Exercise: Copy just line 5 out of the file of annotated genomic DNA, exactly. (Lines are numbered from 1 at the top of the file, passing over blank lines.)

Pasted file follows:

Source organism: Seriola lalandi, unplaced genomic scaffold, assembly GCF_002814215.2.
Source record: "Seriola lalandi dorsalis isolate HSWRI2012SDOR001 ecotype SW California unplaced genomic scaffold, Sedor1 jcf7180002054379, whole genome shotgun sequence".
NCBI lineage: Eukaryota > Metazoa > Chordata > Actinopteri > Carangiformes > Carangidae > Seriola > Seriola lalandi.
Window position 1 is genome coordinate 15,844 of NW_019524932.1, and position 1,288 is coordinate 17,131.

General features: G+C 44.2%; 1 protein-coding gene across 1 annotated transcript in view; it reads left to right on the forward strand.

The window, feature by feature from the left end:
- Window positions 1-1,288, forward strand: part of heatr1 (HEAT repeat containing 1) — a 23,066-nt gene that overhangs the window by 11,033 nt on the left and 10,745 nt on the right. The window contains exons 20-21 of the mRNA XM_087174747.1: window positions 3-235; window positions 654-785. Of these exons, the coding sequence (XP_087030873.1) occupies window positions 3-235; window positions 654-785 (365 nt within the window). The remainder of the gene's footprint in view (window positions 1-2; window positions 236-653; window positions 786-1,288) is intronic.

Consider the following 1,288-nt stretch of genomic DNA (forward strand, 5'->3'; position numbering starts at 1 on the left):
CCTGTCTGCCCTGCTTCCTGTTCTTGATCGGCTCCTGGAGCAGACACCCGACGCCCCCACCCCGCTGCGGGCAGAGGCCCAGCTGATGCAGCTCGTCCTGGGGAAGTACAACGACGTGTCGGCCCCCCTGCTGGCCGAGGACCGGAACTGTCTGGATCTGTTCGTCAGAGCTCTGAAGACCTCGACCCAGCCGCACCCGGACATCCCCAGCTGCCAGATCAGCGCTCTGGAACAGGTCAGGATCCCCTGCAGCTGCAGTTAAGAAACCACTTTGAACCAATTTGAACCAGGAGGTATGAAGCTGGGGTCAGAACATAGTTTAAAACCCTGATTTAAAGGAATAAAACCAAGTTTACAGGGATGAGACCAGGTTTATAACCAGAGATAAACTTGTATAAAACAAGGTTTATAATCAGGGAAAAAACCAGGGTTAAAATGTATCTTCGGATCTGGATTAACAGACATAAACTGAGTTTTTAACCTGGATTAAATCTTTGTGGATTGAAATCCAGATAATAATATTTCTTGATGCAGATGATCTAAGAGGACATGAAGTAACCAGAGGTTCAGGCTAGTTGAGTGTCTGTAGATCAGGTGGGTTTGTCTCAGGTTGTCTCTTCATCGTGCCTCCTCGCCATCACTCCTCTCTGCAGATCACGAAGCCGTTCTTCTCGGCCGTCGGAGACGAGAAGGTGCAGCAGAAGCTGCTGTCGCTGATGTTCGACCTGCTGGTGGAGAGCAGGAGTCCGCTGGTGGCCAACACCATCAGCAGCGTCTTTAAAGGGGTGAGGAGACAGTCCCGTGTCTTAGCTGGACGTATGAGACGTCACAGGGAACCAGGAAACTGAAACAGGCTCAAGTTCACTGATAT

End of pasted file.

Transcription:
General features: G+C 44.2%; 1 protein-coding gene across 1 annotated transcript in view; it reads left to right on the forward strand.